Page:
07:42 GMT +318 July 2019
Listen Live
    Royal Navy Submarine HMS Splendid

    UK's Ancient Nuclear Subs Still Radioactive, Cost Hundreds of Millions of Pounds to Store – Report

    CC BY 2.0 / LA(PHOT) RICHARD HARVEY / Royal Navy Submarine HMS Splendid
    Military & Intelligence
    Get short URL
    6190

    The Ministry of Defence has a fleet of 20 'legacy' nuclear submarines at dock facilities in the cities of Rosyth in Scotland and Devonport in southern England.

    A report by the Public Accounts Committee of the British House of Commons has accused the military of failing to move fast enough to dispose of the ancient nuclear submarines in storage at facilities in the UK's ports. According to the watchdog, disposal is being carried out at a "glacial pace" and risks "running out of both storage and maintenance space" if something isn't done fast.

    "The [MoD] is rapidly approaching [a] crisis point and simply cannot afford any further delays, particularly as much of the money currently being spent on the project is not going directly towards either defueling or dismantling," the Committee said in a summary of the report.

    Auditors pointed out that of the 20 submarines, retired nearly forty years ago, nine remain radioactive, since they have not been defueled, and not a single sub has been fully disposed of. The storage has already cost the government £500 million, and costs an additional £30 million for each year that the program continues.

    Commenting on the report, Public Accounts Committee chair Meg Hillier blasted the exorbitant spending, calling it "simply unacceptable" and charging the government with having "failed to see the bigger picture."

    "In an attempt to save money in the short term by delaying the defueling and dismantling of retired nuclear submarines, the MoD is now spending £30 million a year of taxpayers' money on storage and maintenance," Hillier said.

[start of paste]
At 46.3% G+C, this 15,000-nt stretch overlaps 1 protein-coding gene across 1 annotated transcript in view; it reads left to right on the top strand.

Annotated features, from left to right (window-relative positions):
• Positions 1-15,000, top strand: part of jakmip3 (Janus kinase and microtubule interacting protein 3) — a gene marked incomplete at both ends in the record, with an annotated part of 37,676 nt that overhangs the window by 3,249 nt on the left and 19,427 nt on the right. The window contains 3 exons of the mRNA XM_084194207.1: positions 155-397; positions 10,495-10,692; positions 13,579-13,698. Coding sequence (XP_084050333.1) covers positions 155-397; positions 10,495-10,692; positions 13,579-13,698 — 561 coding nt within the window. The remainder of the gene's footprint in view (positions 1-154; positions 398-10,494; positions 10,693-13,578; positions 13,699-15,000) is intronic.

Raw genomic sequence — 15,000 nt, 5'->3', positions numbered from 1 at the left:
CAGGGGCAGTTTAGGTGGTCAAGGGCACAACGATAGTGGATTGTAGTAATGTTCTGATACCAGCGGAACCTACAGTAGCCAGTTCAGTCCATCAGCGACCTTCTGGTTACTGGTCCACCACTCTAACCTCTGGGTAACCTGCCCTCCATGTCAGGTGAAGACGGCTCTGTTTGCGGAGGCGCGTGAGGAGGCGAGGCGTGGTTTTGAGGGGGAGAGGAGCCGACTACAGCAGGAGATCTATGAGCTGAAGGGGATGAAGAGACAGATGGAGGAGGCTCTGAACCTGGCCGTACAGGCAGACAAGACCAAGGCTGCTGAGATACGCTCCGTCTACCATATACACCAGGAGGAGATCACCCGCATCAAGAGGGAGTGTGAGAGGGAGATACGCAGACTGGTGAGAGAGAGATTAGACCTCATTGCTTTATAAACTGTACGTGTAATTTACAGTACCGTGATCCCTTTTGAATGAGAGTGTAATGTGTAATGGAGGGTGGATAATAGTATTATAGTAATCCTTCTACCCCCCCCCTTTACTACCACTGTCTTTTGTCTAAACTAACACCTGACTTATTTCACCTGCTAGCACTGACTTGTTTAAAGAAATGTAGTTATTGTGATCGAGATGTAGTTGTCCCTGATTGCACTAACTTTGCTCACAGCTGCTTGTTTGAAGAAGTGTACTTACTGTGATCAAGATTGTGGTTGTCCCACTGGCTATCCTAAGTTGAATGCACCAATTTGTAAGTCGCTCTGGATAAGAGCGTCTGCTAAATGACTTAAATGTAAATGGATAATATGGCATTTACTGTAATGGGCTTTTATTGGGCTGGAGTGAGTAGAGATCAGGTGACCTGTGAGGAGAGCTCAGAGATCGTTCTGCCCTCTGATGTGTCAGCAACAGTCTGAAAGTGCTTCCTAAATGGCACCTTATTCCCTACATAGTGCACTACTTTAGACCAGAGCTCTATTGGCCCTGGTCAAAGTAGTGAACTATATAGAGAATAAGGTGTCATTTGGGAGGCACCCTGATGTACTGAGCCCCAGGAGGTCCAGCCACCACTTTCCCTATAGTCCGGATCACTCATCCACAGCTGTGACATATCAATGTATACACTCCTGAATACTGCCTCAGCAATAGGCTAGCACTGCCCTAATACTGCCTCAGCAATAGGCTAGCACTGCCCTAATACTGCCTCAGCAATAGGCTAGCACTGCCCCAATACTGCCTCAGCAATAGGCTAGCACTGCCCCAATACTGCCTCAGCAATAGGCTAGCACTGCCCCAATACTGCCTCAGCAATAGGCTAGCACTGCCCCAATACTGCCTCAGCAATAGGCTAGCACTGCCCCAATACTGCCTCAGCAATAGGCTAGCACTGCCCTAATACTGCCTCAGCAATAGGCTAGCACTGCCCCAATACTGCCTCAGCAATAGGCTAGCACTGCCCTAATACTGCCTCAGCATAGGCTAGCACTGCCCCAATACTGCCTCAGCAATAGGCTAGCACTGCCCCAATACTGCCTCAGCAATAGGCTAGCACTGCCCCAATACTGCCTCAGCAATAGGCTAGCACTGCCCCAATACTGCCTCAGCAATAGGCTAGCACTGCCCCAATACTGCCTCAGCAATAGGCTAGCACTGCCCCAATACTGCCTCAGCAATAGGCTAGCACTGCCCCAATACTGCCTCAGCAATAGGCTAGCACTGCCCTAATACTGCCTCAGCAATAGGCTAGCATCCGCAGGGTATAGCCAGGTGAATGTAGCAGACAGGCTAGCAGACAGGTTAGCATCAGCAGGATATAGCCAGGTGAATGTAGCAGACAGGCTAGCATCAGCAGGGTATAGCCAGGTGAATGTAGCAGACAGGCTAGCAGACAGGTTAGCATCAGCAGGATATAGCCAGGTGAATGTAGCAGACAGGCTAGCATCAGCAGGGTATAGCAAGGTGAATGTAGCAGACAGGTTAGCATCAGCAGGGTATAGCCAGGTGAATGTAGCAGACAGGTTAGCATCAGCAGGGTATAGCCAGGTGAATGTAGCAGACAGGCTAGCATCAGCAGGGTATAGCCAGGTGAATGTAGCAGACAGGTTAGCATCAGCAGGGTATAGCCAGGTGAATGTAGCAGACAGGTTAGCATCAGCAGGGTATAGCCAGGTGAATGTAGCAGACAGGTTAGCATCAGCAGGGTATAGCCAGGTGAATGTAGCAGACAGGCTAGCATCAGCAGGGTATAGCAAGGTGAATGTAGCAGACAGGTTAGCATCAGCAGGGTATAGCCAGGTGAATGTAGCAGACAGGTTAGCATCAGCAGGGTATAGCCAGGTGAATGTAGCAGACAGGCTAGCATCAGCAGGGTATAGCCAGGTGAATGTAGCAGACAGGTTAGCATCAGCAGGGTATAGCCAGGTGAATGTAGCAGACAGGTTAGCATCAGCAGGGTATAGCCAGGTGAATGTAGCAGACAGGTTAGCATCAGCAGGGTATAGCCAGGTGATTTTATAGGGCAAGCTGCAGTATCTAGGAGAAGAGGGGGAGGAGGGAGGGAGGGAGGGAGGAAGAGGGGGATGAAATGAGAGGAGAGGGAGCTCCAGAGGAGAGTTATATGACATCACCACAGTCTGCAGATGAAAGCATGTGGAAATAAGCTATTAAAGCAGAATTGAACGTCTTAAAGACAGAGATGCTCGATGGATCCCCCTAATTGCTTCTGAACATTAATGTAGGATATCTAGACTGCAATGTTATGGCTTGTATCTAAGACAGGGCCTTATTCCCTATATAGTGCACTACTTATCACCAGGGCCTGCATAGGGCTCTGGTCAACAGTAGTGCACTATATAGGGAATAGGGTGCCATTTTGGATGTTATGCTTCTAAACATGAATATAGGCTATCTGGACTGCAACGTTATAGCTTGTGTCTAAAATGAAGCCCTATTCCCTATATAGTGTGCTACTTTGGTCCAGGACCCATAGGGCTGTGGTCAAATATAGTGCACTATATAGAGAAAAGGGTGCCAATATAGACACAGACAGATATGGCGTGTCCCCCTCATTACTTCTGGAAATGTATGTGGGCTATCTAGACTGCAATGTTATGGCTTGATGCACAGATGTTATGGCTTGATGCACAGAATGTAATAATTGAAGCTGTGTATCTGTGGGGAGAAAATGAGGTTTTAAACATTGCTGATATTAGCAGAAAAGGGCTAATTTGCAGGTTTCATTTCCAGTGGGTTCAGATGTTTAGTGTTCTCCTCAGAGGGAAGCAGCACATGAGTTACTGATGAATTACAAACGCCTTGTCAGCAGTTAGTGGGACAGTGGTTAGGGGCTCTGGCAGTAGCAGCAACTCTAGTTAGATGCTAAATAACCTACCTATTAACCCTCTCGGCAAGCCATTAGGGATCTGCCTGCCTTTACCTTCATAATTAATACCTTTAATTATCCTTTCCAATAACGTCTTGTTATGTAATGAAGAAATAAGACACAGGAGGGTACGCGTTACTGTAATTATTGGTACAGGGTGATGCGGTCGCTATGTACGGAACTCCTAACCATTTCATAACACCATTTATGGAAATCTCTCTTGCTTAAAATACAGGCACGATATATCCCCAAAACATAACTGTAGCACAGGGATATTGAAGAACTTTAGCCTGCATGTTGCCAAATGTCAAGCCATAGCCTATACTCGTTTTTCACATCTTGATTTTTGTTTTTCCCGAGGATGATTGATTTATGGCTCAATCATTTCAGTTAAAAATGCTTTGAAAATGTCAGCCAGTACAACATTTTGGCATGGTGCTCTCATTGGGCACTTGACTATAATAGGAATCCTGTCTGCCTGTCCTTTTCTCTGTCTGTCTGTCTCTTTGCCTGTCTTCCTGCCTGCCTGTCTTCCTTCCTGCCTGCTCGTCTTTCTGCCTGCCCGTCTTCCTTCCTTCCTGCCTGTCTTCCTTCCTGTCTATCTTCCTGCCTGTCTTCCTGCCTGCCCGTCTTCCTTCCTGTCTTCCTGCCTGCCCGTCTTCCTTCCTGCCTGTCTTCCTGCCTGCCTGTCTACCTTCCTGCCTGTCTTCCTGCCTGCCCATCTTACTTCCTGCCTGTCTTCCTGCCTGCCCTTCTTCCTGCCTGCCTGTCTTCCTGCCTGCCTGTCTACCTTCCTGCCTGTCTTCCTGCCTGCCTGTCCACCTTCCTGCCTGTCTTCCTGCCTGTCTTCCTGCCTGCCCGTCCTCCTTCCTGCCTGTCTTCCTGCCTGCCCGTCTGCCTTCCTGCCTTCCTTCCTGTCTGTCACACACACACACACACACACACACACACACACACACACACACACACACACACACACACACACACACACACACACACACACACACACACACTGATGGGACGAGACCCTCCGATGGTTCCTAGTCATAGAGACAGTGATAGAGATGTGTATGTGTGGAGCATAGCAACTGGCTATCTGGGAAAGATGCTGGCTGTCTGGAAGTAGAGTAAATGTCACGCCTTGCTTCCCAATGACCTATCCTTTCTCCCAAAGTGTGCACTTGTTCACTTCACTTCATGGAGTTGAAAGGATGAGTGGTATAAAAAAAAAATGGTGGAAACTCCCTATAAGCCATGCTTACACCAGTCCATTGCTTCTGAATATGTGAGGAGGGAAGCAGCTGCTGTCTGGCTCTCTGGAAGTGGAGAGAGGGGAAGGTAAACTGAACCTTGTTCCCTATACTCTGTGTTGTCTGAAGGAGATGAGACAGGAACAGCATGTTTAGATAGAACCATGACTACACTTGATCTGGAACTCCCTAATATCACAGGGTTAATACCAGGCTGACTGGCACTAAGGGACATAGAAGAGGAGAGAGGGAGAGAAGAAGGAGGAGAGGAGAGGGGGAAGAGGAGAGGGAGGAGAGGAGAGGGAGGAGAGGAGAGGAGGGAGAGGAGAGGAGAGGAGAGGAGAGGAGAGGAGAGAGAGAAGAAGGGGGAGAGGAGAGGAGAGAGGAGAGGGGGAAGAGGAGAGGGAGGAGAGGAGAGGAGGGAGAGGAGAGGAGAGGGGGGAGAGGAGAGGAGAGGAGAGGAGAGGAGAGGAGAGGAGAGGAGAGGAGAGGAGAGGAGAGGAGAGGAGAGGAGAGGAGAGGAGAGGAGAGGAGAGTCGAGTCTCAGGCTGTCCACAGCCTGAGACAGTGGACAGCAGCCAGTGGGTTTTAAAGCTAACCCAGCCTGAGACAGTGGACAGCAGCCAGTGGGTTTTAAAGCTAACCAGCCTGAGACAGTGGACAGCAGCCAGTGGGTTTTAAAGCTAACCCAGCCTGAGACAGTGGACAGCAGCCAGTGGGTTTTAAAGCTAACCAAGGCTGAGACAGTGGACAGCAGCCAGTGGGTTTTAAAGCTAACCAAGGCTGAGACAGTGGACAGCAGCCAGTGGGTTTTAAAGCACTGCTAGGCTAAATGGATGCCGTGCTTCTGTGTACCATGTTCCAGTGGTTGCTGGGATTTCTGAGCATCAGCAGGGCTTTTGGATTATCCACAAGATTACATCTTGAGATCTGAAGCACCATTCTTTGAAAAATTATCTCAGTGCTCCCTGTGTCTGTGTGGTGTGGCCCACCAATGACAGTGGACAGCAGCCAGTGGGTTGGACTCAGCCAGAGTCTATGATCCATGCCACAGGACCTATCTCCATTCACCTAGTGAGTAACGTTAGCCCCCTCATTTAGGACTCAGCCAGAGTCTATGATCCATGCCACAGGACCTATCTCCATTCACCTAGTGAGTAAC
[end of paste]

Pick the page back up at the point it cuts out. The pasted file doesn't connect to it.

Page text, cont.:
HMS Astute, the British Royal Navy's latest nuclear hunter killer submarine
    © AFP 2019 / Andy Buchanan
    HMS Astute, the British Royal Navy's latest nuclear hunter killer submarine

    Defueling of the Navy's legacy subs was suspended in 2004 amid changes to the UK's nuclear regulatory legislation, with the project now £800 million over budget, and a decade and a half behind schedule. Difficulties included lack of companies willing to take the waste, issues with procuring transport to carry the waste, and other problems.

    Praising the MoD for making "some progress" in restarting the deactivation and disposal process, the report nevertheless emphasized that based on the current pace, plans to complete the dismantlement of the first submarine in the list, the HMS Swiftsure, by 2023, remain overly ambitious and will run three years late.

    Ultimately, the Committee stressed that the MoD must do much more to "establish submarine disposal as a routine part of its business." The military, meanwhile, must "meet its commitments" and "achieve the milestones it has set itself over the next ten years."

    Commenting on the report, an MoD spokesperson said that while the disposal of nuclear submarines was a "complex and challenging" process, the military remains "committed to ensuring they are disposed of safely, securely and cost-effectively," with progress "already made" in this direction.

    According to the Stockholm International Peace Research Institute, the UK spent £39.6 billion ($50 billion) on defence in 2018, ranking it seventh in the world among countries with the top defence spending behind Russia. The Royal Navy presently has four strategic submarines and six attack submarines in its arsenal, all of them nuclear-powered.

    Related:

    UK Royal Navy Reconnaissance Ship Arrives at Port in Black Sea Region
    UK Royal Navy Leads Its LARGEST Task Force in Europe in Decades
    Three Sailors Test Positive for Cocaine, Get Booted Off Royal Navy Nuclear Sub
    Community standardsDiscussion
    Comment via FacebookComment via Sputnik